“Any of which he will take for consent when it isn’t really – the “reasonableness” test doesn’t seem to me to get us very far here.”

Except this is the point of the wording “is reckless as to whether she consents to it.” Providing a way to find rape in cases where the woman used non-committal language or reluctance as opposed to open refusal (this is a difficult area, because though the law should be to protect women, there has to be a certain degree of protection for men as well, not all so-called rapists actually set out to do that, or even realised they were doing it).

There is also case-law to provide for circumstances where the woman acquiesced to the sex due to fear of reparation or violence.

58. Mike Killingworth

Fine James. Let me ask you a hypothetical. Your girl-friend is drunk and she says “ooh, you can do anything you want with me!” Is that consent? Would it make any difference if she wasn’t your girlf-friend? (FWIW I suspect one woman might intend those words to mean consent, another simply to be a statement of the mess she’s in – hence my differentiating the two cases.)

I don’t think the current law is workable (except in the interests of men, of course). The Crown doesn’t prosecute because it knows that if the case comes down, in Court, to a question of what she did or didn’t say it’s virtually impossible to reach the “beyond reasonable doubt” standard. Juries generally are rightly very reluctant to convict on one person’s unsupported word, irrespective of the alleged crime. We can hardly reduce that standard in rape cases without doing so for murder, GBH, terrorist conspiracy etc – not a road I suppose any of us want to go down.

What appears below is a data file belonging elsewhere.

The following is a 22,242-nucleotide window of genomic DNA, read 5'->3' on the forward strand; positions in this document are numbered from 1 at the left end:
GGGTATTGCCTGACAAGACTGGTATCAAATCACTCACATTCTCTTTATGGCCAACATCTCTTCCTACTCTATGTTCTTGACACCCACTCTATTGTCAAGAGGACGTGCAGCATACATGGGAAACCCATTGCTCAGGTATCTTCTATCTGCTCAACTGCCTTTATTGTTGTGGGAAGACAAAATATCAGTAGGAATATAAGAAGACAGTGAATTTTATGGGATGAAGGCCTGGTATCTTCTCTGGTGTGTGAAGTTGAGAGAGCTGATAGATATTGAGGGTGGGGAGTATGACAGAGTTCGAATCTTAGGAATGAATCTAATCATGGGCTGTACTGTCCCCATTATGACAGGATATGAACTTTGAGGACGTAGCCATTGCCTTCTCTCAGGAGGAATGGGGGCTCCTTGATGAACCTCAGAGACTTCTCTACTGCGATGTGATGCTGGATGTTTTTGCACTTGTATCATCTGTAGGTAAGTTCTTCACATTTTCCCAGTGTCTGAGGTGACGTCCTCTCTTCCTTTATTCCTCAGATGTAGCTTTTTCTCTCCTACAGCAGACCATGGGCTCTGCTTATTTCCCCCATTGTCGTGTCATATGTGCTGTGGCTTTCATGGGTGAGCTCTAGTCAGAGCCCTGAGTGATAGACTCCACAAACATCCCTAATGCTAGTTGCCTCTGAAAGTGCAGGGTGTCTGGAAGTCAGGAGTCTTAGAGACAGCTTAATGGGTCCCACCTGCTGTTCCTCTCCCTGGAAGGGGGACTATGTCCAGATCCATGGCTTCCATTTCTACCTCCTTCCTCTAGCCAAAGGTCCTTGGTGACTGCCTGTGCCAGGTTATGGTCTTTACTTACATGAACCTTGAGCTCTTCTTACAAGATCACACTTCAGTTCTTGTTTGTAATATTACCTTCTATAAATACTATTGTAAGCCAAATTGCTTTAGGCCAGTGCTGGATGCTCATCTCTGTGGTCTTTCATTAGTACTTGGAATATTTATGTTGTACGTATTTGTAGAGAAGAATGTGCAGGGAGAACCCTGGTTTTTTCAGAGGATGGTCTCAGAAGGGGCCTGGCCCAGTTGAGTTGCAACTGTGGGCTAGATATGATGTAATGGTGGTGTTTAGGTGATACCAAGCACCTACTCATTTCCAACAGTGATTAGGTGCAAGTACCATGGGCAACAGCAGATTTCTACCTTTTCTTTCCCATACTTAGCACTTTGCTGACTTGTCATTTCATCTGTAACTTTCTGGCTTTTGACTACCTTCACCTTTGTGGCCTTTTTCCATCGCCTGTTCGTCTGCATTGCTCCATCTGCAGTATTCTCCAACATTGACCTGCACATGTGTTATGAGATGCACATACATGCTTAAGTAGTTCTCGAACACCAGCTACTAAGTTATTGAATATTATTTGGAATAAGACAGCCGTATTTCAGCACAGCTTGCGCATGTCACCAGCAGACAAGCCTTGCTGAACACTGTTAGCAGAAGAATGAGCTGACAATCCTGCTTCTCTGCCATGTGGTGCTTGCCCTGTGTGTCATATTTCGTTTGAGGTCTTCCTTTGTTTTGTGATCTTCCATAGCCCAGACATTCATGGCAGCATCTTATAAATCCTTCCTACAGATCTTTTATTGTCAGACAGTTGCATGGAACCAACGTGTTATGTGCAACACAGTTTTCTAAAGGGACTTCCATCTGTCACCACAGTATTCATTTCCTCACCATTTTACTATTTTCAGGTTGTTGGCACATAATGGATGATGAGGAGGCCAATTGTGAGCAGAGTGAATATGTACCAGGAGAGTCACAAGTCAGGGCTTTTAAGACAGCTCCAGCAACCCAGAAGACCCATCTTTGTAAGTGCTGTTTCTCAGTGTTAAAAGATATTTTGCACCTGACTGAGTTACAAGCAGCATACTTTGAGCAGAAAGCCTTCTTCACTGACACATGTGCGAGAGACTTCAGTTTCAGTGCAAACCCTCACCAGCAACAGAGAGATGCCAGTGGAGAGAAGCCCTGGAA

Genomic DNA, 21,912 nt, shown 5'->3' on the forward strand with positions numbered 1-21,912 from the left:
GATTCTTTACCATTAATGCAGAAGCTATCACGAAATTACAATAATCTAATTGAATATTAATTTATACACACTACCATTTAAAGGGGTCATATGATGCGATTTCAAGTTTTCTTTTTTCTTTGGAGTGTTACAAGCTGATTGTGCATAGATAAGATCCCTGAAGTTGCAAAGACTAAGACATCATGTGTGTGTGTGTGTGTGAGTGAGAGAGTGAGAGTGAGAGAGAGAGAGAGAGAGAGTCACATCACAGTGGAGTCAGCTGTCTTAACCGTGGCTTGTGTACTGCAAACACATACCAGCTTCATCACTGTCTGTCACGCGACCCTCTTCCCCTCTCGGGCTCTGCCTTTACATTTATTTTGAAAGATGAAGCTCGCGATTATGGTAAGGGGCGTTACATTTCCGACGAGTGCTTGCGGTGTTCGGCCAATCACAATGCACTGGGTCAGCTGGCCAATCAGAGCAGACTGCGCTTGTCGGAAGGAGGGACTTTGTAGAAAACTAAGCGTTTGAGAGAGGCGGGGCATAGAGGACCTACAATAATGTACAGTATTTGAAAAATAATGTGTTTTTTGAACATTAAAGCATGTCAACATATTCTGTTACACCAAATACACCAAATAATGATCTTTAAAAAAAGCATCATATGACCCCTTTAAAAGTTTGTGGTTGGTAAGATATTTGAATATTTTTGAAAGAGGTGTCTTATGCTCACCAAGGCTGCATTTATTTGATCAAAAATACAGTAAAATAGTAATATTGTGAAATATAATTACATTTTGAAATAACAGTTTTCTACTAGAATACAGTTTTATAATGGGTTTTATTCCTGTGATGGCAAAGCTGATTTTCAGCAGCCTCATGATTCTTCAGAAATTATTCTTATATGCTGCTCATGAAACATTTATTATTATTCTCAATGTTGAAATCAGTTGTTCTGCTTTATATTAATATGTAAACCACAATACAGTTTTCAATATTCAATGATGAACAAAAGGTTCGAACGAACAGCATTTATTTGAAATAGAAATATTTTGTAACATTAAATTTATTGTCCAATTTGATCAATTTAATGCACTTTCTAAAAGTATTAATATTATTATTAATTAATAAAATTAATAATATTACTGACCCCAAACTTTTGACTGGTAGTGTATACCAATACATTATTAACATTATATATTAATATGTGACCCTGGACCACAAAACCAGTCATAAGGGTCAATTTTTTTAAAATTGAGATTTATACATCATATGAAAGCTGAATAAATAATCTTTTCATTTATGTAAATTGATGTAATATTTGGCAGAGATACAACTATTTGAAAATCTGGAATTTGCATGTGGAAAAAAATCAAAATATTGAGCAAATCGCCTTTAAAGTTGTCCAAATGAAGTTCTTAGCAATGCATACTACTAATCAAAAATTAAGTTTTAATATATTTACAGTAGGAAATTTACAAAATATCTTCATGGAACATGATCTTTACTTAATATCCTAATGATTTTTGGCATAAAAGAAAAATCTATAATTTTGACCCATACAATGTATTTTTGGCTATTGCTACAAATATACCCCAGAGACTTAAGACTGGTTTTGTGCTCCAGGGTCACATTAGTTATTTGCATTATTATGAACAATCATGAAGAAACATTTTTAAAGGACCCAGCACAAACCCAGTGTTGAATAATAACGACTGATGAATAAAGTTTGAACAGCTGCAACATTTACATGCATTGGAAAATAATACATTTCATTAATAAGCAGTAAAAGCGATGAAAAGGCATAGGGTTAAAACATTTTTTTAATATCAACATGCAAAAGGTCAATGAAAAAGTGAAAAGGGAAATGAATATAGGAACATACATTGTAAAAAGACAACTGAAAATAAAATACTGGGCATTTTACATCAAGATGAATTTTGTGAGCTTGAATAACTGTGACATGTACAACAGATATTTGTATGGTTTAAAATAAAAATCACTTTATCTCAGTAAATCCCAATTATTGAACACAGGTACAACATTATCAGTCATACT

I think it is reasonable to protect men by retaining the “at the time” condition, which is why I produced the form of words in [56].

@60

That’s the problem though isn’t it? I agree with you. This is why rape is so hard to legislate. It’s terrible to let someone go unpunished for rape, but equally terrible to lock someone up when they’re innocent.

Personally I don’t really see how you could improve this situation. It’s one of those subjects (like counter terrorism / national security laws) that is always going to be difficult and imperfect.

But there are areas that could be improved in the period between the case being reported to police and reaching court, which is where most alleged victims drop out / are dropped out. That is not to say that the victim will not have a dreadful time in court – of course they will – but rather that we don’t do them any favours beforehand.

Between a half and two-thirds of reported cases do not proceed beyond investigation stage. A significant proportion of cases will not proceed beyond referral to prosecutors. Of the cases that reach court, between a third and a half of those involving adults will result in acquittals.

This is why we see claims of a ‘conviction rate’ of only one in twenty, as the conviction rate here is defined as the number of convictions out of cases reported, not the number of convictions out of cases that reach court.

So the bulk of the problem (the lack of rape convictions) appears to occur before the case reaches a jury. And to be fair to juries, they convict more often than not.